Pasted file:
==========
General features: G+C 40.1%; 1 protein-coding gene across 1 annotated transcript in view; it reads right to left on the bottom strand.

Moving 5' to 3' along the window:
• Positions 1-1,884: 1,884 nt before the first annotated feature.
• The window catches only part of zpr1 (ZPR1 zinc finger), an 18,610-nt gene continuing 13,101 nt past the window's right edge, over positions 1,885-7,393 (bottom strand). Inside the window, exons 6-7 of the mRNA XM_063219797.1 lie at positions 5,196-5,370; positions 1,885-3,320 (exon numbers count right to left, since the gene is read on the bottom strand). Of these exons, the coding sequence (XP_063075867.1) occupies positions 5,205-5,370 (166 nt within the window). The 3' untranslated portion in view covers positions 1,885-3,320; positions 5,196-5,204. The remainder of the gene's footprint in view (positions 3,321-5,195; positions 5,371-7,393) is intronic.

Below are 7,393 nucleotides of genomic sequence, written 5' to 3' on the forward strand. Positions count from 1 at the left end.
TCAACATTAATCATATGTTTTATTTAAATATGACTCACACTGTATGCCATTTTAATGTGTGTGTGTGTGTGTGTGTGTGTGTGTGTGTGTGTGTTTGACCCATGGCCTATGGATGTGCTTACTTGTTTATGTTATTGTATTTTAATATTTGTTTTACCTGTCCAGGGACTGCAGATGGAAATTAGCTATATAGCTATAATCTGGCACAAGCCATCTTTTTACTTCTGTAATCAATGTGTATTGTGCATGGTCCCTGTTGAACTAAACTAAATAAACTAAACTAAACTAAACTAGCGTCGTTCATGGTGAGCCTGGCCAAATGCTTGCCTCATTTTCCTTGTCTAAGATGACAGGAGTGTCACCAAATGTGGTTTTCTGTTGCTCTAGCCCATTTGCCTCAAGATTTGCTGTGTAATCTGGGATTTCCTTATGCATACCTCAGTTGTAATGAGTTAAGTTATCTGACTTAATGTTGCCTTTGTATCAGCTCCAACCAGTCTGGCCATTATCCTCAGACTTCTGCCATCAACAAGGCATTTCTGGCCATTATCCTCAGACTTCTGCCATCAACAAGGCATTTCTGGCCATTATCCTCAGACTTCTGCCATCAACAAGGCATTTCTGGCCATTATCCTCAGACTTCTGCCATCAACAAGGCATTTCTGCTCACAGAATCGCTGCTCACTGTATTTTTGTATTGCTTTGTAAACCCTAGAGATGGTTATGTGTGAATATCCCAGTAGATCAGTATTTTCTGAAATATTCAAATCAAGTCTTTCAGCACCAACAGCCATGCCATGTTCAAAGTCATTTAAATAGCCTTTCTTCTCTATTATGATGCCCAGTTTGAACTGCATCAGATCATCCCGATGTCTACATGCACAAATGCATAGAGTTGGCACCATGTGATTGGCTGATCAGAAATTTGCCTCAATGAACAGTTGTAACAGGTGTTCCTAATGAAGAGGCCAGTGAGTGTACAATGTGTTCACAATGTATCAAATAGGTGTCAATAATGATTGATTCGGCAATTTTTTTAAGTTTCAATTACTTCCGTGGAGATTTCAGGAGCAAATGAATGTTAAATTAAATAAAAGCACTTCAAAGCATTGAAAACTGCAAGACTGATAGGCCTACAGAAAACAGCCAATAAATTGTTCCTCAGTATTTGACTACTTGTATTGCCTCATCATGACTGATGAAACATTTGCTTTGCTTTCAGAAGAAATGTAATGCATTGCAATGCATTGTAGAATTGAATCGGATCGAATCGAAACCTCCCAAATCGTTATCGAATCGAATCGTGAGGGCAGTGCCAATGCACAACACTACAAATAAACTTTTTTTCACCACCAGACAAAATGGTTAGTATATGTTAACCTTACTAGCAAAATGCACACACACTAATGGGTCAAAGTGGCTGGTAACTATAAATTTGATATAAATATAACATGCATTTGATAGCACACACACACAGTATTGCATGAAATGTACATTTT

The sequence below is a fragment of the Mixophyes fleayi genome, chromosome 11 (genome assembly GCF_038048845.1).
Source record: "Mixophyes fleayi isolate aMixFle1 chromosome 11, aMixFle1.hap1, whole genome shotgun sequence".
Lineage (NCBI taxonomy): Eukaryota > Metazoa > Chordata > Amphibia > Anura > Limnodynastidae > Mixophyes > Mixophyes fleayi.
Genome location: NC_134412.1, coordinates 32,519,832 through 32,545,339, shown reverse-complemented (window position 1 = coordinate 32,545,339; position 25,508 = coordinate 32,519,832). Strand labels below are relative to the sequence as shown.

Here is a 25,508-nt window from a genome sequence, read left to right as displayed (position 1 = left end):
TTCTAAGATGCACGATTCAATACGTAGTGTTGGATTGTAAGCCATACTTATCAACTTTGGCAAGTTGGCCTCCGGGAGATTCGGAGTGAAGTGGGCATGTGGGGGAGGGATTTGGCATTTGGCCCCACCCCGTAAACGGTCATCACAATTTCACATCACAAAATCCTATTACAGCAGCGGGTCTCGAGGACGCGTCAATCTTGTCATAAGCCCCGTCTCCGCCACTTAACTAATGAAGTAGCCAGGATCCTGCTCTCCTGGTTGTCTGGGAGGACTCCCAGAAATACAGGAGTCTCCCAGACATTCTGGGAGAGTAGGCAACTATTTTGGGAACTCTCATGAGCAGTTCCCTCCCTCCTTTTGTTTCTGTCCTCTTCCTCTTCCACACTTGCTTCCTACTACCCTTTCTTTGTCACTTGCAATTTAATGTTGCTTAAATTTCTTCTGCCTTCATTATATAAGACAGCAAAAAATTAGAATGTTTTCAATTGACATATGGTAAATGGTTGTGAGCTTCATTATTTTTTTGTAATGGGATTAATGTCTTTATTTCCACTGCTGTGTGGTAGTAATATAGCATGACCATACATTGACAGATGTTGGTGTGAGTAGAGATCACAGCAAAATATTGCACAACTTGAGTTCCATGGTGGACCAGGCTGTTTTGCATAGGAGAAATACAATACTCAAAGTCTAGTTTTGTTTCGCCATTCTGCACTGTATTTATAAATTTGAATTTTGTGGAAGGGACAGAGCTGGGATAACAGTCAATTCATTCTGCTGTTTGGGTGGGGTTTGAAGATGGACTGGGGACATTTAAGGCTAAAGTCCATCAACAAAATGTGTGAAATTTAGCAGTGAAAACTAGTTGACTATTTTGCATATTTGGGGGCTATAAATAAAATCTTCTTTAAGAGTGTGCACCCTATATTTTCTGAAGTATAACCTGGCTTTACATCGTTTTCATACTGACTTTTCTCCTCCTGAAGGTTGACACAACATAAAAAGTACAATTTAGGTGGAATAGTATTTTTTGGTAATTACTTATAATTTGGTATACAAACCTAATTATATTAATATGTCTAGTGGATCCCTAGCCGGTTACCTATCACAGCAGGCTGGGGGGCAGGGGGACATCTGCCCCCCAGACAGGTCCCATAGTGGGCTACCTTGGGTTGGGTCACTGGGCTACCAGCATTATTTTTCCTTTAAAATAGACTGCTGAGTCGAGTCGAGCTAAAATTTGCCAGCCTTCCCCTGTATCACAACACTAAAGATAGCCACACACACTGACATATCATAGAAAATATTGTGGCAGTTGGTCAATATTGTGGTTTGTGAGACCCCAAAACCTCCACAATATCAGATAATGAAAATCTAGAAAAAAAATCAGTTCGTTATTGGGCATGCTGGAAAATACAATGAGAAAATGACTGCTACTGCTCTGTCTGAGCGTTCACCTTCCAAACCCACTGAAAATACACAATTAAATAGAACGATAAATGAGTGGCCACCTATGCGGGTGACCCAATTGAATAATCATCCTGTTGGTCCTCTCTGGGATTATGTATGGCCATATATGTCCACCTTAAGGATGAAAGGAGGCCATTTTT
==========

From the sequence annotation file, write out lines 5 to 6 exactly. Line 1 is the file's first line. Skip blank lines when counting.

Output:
Below are 7,393 nucleotides of genomic sequence, written 5' to 3' on the forward strand. Positions count from 1 at the left end.
TCAACATTAATCATATGTTTTATTTAAATATGACTCACACTGTATGCCATTTTAATGTGTGTGTGTGTGTGTGTGTGTGTGTGTGTGTGTGTGTTTGACCCATGGCCTATGGATGTGCTTACTTGTTTATGTTATTGTATTTTAATATTTGTTTTACCTGTCCAGGGACTGCAGATGGAAATTAGCTATATAGCTATAATCTGGCACAAGCCATCTTTTTACTTCTGTAATCAATGTGTATTGTGCATGGTCCCTGTTGAACTAAACTAAATAAACTAAACTAAACTAAACTAGCGTCGTTCATGGTGAGCCTGGCCAAATGCTTGCCTCATTTTCCTTGTCTAAGATGACAGGAGTGTCACCAAATGTGGTTTTCTGTTGCTCTAGCCCATTTGCCTCAAGATTTGCTGTGTAATCTGGGATTTCCTTATGCATACCTCAGTTGTAATGAGTTAAGTTATCTGACTTAATGTTGCCTTTGTATCAGCTCCAACCAGTCTGGCCATTATCCTCAGACTTCTGCCATCAACAAGGCATTTCTGGCCATTATCCTCAGACTTCTGCCATCAACAAGGCATTTCTGGCCATTATCCTCAGACTTCTGCCATCAACAAGGCATTTCTGGCCATTATCCTCAGACTTCTGCCATCAACAAGGCATTTCTGCTCACAGAATCGCTGCTCACTGTATTTTTGTATTGCTTTGTAAACCCTAGAGATGGTTATGTGTGAATATCCCAGTAGATCAGTATTTTCTGAAATATTCAAATCAAGTCTTTCAGCACCAACAGCCATGCCATGTTCAAAGTCATTTAAATAGCCTTTCTTCTCTATTATGATGCCCAGTTTGAACTGCATCAGATCATCCCGATGTCTACATGCACAAATGCATAGAGTTGGCACCATGTGATTGGCTGATCAGAAATTTGCCTCAATGAACAGTTGTAACAGGTGTTCCTAATGAAGAGGCCAGTGAGTGTACAATGTGTTCACAATGTATCAAATAGGTGTCAATAATGATTGATTCGGCAATTTTTTTAAGTTTCAATTACTTCCGTGGAGATTTCAGGAGCAAATGAATGTTAAATTAAATAAAAGCACTTCAAAGCATTGAAAACTGCAAGACTGATAGGCCTACAGAAAACAGCCAATAAATTGTTCCTCAGTATTTGACTACTTGTATTGCCTCATCATGACTGATGAAACATTTGCTTTGCTTTCAGAAGAAATGTAATGCATTGCAATGCATTGTAGAATTGAATCGGATCGAATCGAAACCTCCCAAATCGTTATCGAATCGAATCGTGAGGGCAGTGCCAATGCACAACACTACAAATAAACTTTTTTTCACCACCAGACAAAATGGTTAGTATATGTTAACCTTACTAGCAAAATGCACACACACTAATGGGTCAAAGTGGCTGGTAACTATAAATTTGATATAAATATAACATGCATTTGATAGCACACACACACAGTATTGCATGAAATGTACATTTT